Earthly buying tree planting carbon offsets

That being said, the best way to reduce emissions is to do so directly, rather than relying on carbon offsetting . Moreover, it is crucial to critically examine how much carbon a specific carbon offsetting programme actually removes, as some are more effective than others . You can do this by checking they have proper certifications and have been verified by reliable third parties, such as environmental Non-Government Organisations .

Emissions from cars

In the EU, road transport (which includes cars, lorries, and buses) accounts for 72% of all emissions from transport!

An easy way to reduce your carbon footprint is to share journeys with other people who are going to the same place .

However, if you’ve got the choice, the best alternative is still to take public transport whenever possible .

Image of The impacts of carpooling

The impacts of carpooling

Should you buy an electric car?

Electric cars store electricity in a battery, which is used to power an electric motor that propels the car forward. This is different to normal cars, which rely on the burning of fossil fuels .

Electricity is still generated by burning fossil fuels in many places , and battery production creates 56-494 kg of CO₂ per kilowatt-hour of battery capacity .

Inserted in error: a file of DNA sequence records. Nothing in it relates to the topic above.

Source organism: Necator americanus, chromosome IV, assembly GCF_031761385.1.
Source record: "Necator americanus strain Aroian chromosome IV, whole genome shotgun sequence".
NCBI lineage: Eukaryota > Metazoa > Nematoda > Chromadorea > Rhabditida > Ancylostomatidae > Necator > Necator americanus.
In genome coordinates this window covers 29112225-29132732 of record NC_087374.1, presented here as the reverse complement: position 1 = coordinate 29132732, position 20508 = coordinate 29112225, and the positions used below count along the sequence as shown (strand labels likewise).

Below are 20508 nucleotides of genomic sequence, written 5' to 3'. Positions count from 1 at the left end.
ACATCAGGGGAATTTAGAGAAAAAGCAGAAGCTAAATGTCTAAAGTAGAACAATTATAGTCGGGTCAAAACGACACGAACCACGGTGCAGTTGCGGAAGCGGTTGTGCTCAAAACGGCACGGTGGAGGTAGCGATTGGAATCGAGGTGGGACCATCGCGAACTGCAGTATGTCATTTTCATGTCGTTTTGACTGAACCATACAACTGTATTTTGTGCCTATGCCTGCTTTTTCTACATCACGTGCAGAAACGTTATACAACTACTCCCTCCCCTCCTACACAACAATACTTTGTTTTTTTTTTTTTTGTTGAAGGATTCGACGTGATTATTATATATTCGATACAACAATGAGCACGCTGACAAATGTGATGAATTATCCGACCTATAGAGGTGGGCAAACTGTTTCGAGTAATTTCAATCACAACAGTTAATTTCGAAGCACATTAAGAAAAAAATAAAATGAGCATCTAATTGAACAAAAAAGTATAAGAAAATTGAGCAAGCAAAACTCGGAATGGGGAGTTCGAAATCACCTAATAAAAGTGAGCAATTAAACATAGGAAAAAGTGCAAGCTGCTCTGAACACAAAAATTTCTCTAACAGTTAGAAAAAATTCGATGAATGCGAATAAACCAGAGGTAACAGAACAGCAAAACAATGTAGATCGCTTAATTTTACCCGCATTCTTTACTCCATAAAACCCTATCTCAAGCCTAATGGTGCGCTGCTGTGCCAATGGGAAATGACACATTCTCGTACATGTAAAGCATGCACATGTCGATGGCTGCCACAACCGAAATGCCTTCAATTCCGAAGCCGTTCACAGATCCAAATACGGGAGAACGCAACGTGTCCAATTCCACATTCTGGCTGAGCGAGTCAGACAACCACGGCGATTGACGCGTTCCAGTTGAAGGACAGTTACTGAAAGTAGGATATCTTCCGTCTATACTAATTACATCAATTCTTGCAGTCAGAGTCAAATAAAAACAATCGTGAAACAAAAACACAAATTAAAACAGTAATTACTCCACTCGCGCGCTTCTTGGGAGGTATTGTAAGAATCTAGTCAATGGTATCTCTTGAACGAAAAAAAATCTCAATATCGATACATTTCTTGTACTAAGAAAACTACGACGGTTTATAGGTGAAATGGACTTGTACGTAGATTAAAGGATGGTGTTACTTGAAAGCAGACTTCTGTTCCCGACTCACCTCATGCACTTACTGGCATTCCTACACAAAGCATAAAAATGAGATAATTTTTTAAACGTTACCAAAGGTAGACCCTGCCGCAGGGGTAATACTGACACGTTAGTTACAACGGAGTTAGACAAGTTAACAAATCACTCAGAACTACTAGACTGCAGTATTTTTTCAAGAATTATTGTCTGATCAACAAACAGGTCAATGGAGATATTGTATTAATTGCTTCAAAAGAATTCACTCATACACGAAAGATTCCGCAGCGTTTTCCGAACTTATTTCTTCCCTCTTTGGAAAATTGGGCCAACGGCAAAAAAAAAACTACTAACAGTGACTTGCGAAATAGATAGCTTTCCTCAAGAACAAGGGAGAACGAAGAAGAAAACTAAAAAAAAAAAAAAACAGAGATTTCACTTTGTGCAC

When compared to conventional petrol vehicles, electric cars still produce fewer emissions in their lifetime .

Image of Comparing lifetime CO₂ emissions of  electric and conventional vehicles

Comparing lifetime CO₂ emissions of electric and conventional vehicles

Even in the US, where 84.3% of energy is produced by fossil fuels , carbon emissions from electric vehicles are around 50% of those produced by petrol vehicles .

Battery technology continues to improve at an astounding rate, and future innovations will lower the carbon emissions required to produce them . As countries turn to zero-carbon sources of electricity, electric cars will become an even better choice to reduce our carbon footprints (see Energy course for more information).

Image of Where electric car emissions come from

Where electric car emissions come from

That said, electric cars still cause the same problems associated with all cars: traffic and road accidents .

Plus, cars release particles called PM₂.₅, which cause air pollution in cities . Most of these don’t come from the exhaust, but from friction rubbing in the breaks and the tyres. This means they will occur for any type of car, electric or not .

Conclusion

In our increasingly interconnected world, travel has brought about social and economic growth . Unfortunately, it remains a significant source of carbon emissions. The electrification of cars, trucks, and buses , along with the deployment of sustainable energy, will significantly reduce these emissions . In the meantime, we can play a role in reducing our emissions if we all limited how much we travel, as well as choosing transportation options with a lower carbon footprint .

Next chapter